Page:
EBY005: Candy and goat in the nose, along with dirty feet. Flavors have improved, but the lingering goat and dirty feet in the finish have increased—it tastes better in the first two thirds, and worse in the last third. There is also some lingering sweatiness that doesn’t mesh well with the malt flavors. Third best yeast of the four.

EBY008: I suspect that this yeast might be Dekkera instead of Brettanomyces; the mold in the last one was the tell I missed. Either that, or this yeast got compromised, died, or something, as the overall lack of activity. The nose was still cooked vegetables and baby diaper, although more subdued than last time, while it tasted like corn sugar water with a hint of gaminess, followed by oxidized paper in the finish, so at least it was a marked improvement over the last version. Still, worst of the lot.

EBY009: Still the best of the lot, and it has further improved: of the four, this is the only one I finished. The nose is a bit smoky with cereal and cracker, but the acidity has increased in the flavor: there is citric tartness in the front along with the tropical fruit and the finish has a more acidic bite. Less Fruity Pebbles now—it tastes more like Honeycomb with hints of bright pineapple acidity to cleanse the palate.  

165. The Great Brett Experiment II, part 1
8 lbs. MFB Pilsen
3 lbs. Breiss White Wheat 
2 lbs. Weyermann Light Munich
1 lb. Weyermann Acidulated

Mash @ 152° F for 90 minutes w/ 4 ¼ gallons RO water & 6 g. gypsum; collected 2 ¾ gallons @ 1.092
Batch sparge @ 165° F for 20 minutes w/ 4 gallons RO water & 6 g. gypsum; collected 4 gallons @ 1.032

Collected 6 ¾ gallons; topped off to 9 gallons, brought to a boil (90 minutes), & added:

w/60 to go: 1 oz. Styrian Golding pellets 3.2% AA 
½ oz. Czech Saaz leaf 2.4% AA

w/10 to go: 1 ½ oz. Czech Saaz leaf 2.4% AA
2 White Labs Servomyces capsules

Chilled, split into 4 three gallon carboys, and pitched EBY 002, 005, 008, and 009 starters

Primary: 12/28/2013 

OG: 1.050

Update (2/27/2016): This project got lost amongst others: half of 002 and 009 got blended into a Beer & Sweat Brett blend beer (2014); 005 and 008 got blended as a part of Old Beer Blending Party; and the remaining 002 and 009 became 224. Cleaning Up: they were blended together, added to 3 gallons of new wort, and pitched onto 2003. One Last Lambic Hurrah.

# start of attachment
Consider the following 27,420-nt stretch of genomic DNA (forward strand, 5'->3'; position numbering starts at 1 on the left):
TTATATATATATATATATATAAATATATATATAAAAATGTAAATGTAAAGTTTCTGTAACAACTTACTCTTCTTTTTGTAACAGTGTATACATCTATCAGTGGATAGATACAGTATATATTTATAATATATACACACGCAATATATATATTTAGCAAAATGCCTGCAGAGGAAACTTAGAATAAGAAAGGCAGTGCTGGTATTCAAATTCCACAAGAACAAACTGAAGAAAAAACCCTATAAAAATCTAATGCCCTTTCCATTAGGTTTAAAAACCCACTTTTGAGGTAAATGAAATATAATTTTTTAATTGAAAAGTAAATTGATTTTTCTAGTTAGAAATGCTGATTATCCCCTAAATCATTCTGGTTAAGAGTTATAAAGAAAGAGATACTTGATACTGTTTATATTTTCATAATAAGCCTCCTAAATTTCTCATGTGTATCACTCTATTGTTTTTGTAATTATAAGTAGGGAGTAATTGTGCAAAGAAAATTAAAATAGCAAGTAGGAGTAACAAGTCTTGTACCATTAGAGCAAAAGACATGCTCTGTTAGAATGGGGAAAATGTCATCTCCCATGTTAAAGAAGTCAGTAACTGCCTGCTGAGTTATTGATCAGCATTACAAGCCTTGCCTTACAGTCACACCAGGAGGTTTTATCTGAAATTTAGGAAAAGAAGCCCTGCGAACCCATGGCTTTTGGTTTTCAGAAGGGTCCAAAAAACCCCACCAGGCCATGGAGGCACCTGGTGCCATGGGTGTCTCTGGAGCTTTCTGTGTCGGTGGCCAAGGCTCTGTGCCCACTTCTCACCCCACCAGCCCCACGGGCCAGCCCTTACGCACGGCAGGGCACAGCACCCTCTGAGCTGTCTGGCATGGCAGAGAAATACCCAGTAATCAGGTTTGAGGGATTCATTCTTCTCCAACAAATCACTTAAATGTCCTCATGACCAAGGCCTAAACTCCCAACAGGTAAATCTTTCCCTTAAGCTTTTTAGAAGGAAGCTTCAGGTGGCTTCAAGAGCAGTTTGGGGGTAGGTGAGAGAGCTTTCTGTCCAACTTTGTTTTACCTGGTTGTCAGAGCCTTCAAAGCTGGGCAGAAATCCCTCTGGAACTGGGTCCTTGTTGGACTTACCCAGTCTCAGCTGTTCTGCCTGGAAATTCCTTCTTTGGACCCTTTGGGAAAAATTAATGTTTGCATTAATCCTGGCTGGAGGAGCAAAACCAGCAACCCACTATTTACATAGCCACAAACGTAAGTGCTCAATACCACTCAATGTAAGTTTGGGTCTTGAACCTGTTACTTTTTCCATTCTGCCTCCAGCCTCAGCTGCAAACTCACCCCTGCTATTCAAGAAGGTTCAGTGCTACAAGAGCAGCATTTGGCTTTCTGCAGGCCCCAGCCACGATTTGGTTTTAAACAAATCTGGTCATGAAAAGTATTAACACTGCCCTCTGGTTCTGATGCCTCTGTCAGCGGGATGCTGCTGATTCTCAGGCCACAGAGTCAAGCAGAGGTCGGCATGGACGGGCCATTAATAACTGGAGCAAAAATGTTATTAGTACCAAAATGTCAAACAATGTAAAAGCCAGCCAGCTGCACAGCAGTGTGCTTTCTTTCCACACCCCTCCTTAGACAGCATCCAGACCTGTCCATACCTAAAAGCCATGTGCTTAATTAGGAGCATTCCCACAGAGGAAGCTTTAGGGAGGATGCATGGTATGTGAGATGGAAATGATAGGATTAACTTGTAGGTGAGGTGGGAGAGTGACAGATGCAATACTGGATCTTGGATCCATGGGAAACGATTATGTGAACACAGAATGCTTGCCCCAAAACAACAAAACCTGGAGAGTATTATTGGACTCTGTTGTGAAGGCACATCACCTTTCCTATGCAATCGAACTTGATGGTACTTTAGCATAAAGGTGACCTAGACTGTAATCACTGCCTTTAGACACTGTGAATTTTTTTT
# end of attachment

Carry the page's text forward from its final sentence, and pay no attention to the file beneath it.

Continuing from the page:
Friday, December 27, 2013

583. New Holland Incorrigible

New Holland’s Incorrigible is described as a “white sour ale” on the label, and is part of their Cellar Series. While I’m not sure what a “white sour ale” is—my best guess is that New Holland is taking their cue from the current white IPA craze and trying to create their own niche—I am something of a sucker for sour beers, so what the hell. Plus, it has been a while since we’ve tried anything from New Holland, although this is our seventh beer from our windmill and tulip loving friends to the north. Previous victims of our rapacious thirst include Hopivore, Beerhive Tripel, El Mole Ocho, Dragon’s Milk, Golden Cap Saison, and Envious.

Incorrigible pours a crystal clear and brilliant straw; there is a thin white head that quickly disappears, although the tiny clear bubbles continue to run up the sides of the glass. The nose initially starts earthy and musty, but gives way to bright acidity with some doughy malt as it opens; I get the gummy Lactobacillus of a good Berliner Weisse mixed with the acidic sharpness bite of a young lambic, and a touch of earthiness from both. As the beer warms, you also get hints of oak and an almost chardonnay-like wine butteriness. Flavors start with candy malt and a slight sour tang; the middle has some clean acidity that is bright, crisp, and almost cider-like. There is a bit of wheat gumminess and bread dough hiding in the middle as well; the finish is clean and dry with hints of bread crust and cracker malt mixed with acidity that is just short of citric and has some pleasant game-y hints. The beer starts soft on the palate in the front; the acidic bite in the middle gives the body some brightness that carries into the finish, and the carbonation cleanses and clears the palate, allowing the clean acidity to wash over the tongue, lingering briefly before disappearing. A delicate yet complex beer that is enjoyable as it is subtle. The carbonation does disappear a bit too quickly, but you’d hardly know it via the tart flavors that keep the beer bright on the tongue. The nose on this beer is particularly impressive; it kept changing as it opened, offering new layers to sort through and enjoy. Well done, New Holland.